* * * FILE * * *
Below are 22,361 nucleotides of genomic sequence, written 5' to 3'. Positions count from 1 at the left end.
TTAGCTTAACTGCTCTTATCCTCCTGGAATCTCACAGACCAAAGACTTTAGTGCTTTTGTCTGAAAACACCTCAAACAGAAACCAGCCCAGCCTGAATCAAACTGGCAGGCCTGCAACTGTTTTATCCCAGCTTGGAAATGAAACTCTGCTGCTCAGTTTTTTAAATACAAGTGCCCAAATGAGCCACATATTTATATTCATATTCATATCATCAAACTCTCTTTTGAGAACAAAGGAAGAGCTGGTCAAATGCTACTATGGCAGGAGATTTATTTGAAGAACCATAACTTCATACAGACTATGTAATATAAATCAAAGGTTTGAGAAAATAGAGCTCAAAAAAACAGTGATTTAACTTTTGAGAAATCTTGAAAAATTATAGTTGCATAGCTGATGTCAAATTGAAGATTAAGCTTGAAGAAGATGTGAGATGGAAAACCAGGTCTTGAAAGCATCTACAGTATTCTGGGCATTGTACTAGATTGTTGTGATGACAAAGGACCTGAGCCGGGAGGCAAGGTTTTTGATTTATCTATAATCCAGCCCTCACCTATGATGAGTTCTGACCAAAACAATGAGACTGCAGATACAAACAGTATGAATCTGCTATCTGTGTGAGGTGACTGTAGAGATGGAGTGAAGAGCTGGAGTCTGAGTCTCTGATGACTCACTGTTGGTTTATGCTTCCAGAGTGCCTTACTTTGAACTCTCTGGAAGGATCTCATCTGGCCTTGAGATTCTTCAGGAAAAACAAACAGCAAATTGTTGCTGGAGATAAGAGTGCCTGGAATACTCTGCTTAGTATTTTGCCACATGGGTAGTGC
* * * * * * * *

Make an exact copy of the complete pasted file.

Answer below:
Below are 22,361 nucleotides of genomic sequence, written 5' to 3'. Positions count from 1 at the left end.
TTAGCTTAACTGCTCTTATCCTCCTGGAATCTCACAGACCAAAGACTTTAGTGCTTTTGTCTGAAAACACCTCAAACAGAAACCAGCCCAGCCTGAATCAAACTGGCAGGCCTGCAACTGTTTTATCCCAGCTTGGAAATGAAACTCTGCTGCTCAGTTTTTTAAATACAAGTGCCCAAATGAGCCACATATTTATATTCATATTCATATCATCAAACTCTCTTTTGAGAACAAAGGAAGAGCTGGTCAAATGCTACTATGGCAGGAGATTTATTTGAAGAACCATAACTTCATACAGACTATGTAATATAAATCAAAGGTTTGAGAAAATAGAGCTCAAAAAAACAGTGATTTAACTTTTGAGAAATCTTGAAAAATTATAGTTGCATAGCTGATGTCAAATTGAAGATTAAGCTTGAAGAAGATGTGAGATGGAAAACCAGGTCTTGAAAGCATCTACAGTATTCTGGGCATTGTACTAGATTGTTGTGATGACAAAGGACCTGAGCCGGGAGGCAAGGTTTTTGATTTATCTATAATCCAGCCCTCACCTATGATGAGTTCTGACCAAAACAATGAGACTGCAGATACAAACAGTATGAATCTGCTATCTGTGTGAGGTGACTGTAGAGATGGAGTGAAGAGCTGGAGTCTGAGTCTCTGATGACTCACTGTTGGTTTATGCTTCCAGAGTGCCTTACTTTGAACTCTCTGGAAGGATCTCATCTGGCCTTGAGATTCTTCAGGAAAAACAAACAGCAAATTGTTGCTGGAGATAAGAGTGCCTGGAATACTCTGCTTAGTATTTTGCCACATGGGTAGTGC